Following the didactic portion of the curriculum, students undertook one year of clinical rotations identical to those taken by third-year medical students in the regular four-year curriculum, including rotations in medicine, surgery, pediatrics, obstetrics–gynecology, psychiatry, neurology, and anesthesiology. Students finished the program by completing approximately three months of elective rotations, generally including a subinternship/externship. During the two-year program, students had a total of six weeks of vacation: two weeks before the start of clinical rotations and a two-week period during each year's winter holidays.
PhD-to-MD Program students' test scores both on preadmission and licensure examinations were considerably better than both those of the medical school students taking the standard four-year curriculum and the national averages over a similar period (1973–1989).8 Many of the program's graduates moved on to highly competitive residency programs and other medically relevant training programs.8
Evaluating Career Outcomes
To generate as complete a list of PhD-to-MD Program graduates as possible from the largely precomputer era of the PhD-to-MD Program, we collated student graduation lists from program files and graduation logs. The university registrar subsequently cross-referenced our lists with the medical school's list of known graduates. We then cross-referenced our lists of medical graduates by unique identifiers with AAMC lists of faculty at U.S. academic medical centers. We identified 487 (96%) of the 508 graduates who completed the program in two years.
We obtained additional information for each graduate by conducting public searches by name on Google and by query of the Social Security Death Index. We identified graduates' publications through searches of the ISI Web of Knowledge and the Scopus citation and abstract databases, and we identified their grants by query of the NIH's Computer Retrieval of Information on Scientific Projects database. Patents were identified through searches of the U.S. Patent and Trademark Office and Scopus databases. To verify our attribution process, we cross-referenced publications and grants attributed to particular graduates with the graduates' identified institutional histories. The numbers of publications, grants, and patents we report in this article likely underestimate the total for the group because we did not include in the totals in Table 2 those written or received by graduates with common names whom we could not distinguish from others in database searches.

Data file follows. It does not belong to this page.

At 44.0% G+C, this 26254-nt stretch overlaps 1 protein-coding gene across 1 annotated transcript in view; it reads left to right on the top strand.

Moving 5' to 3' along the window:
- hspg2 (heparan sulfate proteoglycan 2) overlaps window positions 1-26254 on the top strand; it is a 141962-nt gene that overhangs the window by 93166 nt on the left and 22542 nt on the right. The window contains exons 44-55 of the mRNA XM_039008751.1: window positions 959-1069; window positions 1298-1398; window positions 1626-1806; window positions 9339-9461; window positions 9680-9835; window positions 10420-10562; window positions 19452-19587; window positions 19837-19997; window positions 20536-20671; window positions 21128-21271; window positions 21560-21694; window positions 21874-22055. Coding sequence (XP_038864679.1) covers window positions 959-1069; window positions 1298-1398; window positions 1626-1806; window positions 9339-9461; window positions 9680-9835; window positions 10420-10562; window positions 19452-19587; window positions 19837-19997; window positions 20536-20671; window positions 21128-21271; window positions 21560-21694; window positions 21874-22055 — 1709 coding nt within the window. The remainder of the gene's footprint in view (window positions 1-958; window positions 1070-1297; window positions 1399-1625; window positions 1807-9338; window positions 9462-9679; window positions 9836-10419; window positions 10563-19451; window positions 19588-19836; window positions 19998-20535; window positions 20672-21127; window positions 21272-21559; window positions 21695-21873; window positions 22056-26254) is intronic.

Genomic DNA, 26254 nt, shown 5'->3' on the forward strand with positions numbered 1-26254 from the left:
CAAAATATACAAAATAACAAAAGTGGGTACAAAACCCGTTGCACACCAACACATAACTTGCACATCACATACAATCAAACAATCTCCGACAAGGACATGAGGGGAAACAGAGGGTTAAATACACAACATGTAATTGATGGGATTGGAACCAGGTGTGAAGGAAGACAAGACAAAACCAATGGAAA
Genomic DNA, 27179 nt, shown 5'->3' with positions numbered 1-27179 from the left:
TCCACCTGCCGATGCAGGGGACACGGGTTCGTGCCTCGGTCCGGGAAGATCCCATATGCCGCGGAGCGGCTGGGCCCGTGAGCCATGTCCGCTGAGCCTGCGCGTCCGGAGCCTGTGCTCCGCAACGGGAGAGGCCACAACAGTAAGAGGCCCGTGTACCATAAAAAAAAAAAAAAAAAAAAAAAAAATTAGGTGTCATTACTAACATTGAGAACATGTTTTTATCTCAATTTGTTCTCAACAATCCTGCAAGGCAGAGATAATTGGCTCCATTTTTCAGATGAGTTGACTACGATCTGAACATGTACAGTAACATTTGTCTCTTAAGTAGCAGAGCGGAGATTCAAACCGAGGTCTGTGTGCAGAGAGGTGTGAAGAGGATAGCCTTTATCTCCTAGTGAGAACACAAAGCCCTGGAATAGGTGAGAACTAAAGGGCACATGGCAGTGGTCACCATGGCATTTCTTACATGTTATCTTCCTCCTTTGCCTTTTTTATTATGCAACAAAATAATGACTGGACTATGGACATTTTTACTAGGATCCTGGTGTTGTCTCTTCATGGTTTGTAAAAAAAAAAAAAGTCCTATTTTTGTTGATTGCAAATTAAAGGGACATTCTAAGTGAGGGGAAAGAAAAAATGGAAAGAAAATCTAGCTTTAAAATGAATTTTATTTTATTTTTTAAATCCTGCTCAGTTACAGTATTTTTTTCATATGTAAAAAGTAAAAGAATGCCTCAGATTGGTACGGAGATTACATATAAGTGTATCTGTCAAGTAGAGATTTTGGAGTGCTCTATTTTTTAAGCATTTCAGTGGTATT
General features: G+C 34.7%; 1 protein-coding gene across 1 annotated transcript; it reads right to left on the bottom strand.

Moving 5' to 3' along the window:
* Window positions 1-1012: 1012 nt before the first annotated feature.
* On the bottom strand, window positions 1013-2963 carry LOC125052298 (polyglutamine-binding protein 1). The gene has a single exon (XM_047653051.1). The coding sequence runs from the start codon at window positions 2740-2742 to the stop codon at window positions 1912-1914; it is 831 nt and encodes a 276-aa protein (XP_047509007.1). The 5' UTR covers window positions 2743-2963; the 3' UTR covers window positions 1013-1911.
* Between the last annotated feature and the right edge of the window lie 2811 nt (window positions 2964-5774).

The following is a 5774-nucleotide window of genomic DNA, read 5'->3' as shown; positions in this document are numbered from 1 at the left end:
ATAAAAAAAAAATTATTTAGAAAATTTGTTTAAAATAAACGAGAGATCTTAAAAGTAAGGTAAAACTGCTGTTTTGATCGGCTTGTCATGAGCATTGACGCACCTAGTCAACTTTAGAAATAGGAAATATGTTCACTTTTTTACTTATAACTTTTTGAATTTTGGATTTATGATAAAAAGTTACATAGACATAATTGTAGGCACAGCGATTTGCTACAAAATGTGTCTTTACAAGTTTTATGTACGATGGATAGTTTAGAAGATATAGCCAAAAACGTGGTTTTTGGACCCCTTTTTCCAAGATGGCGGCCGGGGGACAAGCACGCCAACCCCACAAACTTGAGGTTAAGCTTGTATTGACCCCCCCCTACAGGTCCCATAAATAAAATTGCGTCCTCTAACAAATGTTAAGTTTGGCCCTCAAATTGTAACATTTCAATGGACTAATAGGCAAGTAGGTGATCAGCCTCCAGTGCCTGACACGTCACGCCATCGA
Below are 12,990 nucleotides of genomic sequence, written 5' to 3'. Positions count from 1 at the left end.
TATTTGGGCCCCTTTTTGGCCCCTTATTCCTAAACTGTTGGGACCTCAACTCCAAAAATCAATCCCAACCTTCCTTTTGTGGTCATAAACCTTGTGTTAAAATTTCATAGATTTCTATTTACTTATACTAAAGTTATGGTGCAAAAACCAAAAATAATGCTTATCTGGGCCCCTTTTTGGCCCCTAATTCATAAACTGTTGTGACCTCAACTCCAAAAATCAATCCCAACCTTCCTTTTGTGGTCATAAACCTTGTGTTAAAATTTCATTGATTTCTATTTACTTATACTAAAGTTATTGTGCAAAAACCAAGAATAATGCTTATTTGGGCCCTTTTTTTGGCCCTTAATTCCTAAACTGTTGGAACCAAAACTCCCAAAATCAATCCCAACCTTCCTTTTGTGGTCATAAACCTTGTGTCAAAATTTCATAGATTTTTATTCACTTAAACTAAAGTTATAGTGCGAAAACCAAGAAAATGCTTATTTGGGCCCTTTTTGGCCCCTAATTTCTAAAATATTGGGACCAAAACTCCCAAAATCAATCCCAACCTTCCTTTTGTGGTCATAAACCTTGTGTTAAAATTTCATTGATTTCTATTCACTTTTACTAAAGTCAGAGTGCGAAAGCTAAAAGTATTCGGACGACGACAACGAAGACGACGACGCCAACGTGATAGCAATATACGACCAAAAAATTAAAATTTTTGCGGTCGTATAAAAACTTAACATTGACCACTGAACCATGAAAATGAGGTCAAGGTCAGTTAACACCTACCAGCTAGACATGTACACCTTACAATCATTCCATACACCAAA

Of the 487 graduates we identified, 5 died during residency training and 4 others have died since. In 2009, PhD-to-MD Program graduates were an average of 28 years (range: 20–36 years) from the awarding of their MD and were an average of 60.9 years old (range: 43–74 years old). Their areas of medical specialization following graduation are shown in Figure 1. The most popular was internal medicine (n = 154, 32%), followed by anesthesiology (n = 67, 14%) and radiology (n = 48, 10%). As did others in their reports on combined MD–PhD programs, we found that few students chose surgery or surgical subspecialties.9
On completion of training, 67% (n = 323) of the 482 surviving students went into academic, government, or industry positions; most of these entered university positions (Figure 2). The other 33% (n = 159) entered private practice. This distribution is similar to the distributions reported for many combined MD–PhD programs.10 Overall, by 2008–2009, 29.6% (n = 85) of those entering university positions had attained the rank of full professor and 48.9% (n = 139) associate professor. Among the graduates were 11 university directors or division heads, 14 chairs of academic departments, 2 directors of university cancer centers, 2 deans of medical schools (1 in the United States and 1 in the United Kingdom), 3 directors of institutes at the NIH, and 1 astronaut.